Lawmakers argue that most of the money the United States has provided is directed through the UN, which has little to show for its assistance to these communities.
They argue Catholic charities most connected to the communities on the ground are the only groups that have a track record of helping persecuted minorities survive for the last several years and are best positioned to help them return and rebuild.
As the Washington Free Beacon reported earlier this month, photos of the few United Nations Development Program projects in Ninevah show the work being done is mostly cosmetic in nature. This contradicts claims for the United Nations, which has suggested far more substantial work has been done.
Steve Rasche, an attorney for the Catholic archdiocese of Northern Iraq testified before a House hearing that so-called "completed" school-rehabilitation projects in the towns of Teleskov and Batnaya "take the form of one think coat of painting of the exterior surface walls, with freshly stenciled UNICEF logos every 30 feet."
Inside, he said, the rooms remain untouched and unusable.
U.S. agencies have a responsibility to intervene more directly and effectively, the lawmakers argue, especially after both the Obama and Trump administrations have declared that Christians, Yazidis, and other religious minorities in Iraq are the victims of ISIS genocide.
"USAID has an immediate opportunity to partner with entities committee to the appropriate reconstruction of damaged homes and public buildings in several key towns in the Ninevah Plan of Iraq," they wrote.
"Timely action would address provisions outlined in the genocide declarations and mirror the current administration's desire to help the survivors," they argued.
As ISIS is driven from Iraq, it is also critical to U.S. national security that that these indigenous communities are supported to prevent Iran from gaining influence in the region.
"Repatriation has a strategic advantage of heading off potential conflict between the KRG and Baghdad while barring an Iranian land bridge to the Mediterranean, which presently threats to fill the vacuum in the Ninevah Plain created by the removal of ISIS," the lawmakers wrote. "This land bridge will be occupied by forces loyal to Tehran if security and rebuilding fails to come from other quarters."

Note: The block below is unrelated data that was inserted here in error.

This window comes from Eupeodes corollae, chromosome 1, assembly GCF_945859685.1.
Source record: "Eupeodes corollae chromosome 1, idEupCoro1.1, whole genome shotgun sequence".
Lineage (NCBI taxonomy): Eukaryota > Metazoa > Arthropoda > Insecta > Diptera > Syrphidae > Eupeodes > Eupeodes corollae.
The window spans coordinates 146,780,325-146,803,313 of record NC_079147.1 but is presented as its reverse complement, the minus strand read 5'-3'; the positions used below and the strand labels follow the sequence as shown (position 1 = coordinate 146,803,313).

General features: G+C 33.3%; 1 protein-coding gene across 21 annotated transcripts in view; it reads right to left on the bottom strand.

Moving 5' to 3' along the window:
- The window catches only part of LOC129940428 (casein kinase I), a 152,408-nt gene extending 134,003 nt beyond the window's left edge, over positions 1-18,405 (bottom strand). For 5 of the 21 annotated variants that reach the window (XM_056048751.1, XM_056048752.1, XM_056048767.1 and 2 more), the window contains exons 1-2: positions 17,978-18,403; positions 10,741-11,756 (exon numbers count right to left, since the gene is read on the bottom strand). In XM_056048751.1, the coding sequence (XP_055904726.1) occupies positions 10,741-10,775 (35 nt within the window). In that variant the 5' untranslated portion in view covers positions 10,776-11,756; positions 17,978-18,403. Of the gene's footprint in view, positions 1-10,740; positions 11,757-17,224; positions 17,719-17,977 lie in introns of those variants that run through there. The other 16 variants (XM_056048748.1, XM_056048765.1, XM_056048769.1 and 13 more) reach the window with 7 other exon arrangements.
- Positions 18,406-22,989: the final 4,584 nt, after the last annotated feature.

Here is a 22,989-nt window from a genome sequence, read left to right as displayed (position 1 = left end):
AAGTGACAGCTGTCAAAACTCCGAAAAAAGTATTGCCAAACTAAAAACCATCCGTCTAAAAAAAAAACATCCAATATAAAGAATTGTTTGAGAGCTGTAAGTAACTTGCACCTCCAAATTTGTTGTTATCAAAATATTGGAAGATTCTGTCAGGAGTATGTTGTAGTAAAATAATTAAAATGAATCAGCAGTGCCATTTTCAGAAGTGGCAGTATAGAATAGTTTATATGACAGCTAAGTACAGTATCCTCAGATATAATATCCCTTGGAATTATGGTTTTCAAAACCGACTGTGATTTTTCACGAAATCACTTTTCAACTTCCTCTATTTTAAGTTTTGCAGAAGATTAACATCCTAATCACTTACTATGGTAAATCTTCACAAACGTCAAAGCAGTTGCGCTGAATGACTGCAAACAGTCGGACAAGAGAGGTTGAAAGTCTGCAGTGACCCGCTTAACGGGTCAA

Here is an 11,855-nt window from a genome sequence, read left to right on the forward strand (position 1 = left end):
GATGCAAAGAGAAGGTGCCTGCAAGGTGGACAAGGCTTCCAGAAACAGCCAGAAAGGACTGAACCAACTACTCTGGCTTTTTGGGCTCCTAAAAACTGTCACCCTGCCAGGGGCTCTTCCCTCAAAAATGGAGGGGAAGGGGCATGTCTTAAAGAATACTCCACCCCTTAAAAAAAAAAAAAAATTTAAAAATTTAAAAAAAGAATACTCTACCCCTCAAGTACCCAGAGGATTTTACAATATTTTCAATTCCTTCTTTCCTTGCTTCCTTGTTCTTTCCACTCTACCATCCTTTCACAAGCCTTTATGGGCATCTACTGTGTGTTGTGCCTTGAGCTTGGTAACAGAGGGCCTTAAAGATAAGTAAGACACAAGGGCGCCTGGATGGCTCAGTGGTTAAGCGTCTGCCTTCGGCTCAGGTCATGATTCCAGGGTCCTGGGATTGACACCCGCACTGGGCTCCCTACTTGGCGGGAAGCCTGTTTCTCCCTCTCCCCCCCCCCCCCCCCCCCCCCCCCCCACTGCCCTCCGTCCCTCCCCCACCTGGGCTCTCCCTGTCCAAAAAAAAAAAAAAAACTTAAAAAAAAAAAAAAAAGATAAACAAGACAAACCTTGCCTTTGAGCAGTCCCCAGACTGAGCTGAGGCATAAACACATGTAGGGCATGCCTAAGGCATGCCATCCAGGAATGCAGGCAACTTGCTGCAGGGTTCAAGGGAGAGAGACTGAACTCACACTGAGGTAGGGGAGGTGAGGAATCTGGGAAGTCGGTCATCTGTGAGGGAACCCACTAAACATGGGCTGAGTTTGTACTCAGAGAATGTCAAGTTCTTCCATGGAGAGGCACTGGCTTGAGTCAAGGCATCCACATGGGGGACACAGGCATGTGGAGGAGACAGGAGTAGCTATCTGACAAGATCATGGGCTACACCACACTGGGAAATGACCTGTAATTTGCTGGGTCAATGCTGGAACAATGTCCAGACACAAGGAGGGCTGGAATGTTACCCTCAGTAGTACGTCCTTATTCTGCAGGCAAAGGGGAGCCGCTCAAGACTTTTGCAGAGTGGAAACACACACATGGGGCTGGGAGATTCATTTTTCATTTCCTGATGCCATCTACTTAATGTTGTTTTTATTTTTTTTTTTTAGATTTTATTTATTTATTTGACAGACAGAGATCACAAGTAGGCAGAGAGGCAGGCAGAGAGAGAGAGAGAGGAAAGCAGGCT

Congress has taken a number of steps to try to provide direct assistance to the minority populations in Iraq. Earlier this year, Congress allocated more than $1.4 billion in funds for refugee assistance and included specific language to ensure that part of the money would be used to assist Yazidis, Christians, and Shia Muslims in Iraq.
The House passed legislation, cosponsored by Smith and Eshoo, that would explicitly authorize the State Department and USAID to direct aid to faith-based entities, such as the Archdiocese of Erbil following congressional delegations to the region.
More recently, the House and Senate have held hearings about the need for the Trump administration to act quickly to get the funds where they are needed.
"We implore you to review proposals from credible organizations on the ground in the region who are committed to these goals, and if deemed worthy, to move swiftly to empower the through available resources to rebuild the region," they lawmakers wrote.
Update Oct. 19, 10:36 a.m.: This post has been updated to reflect comment from a U.S. official.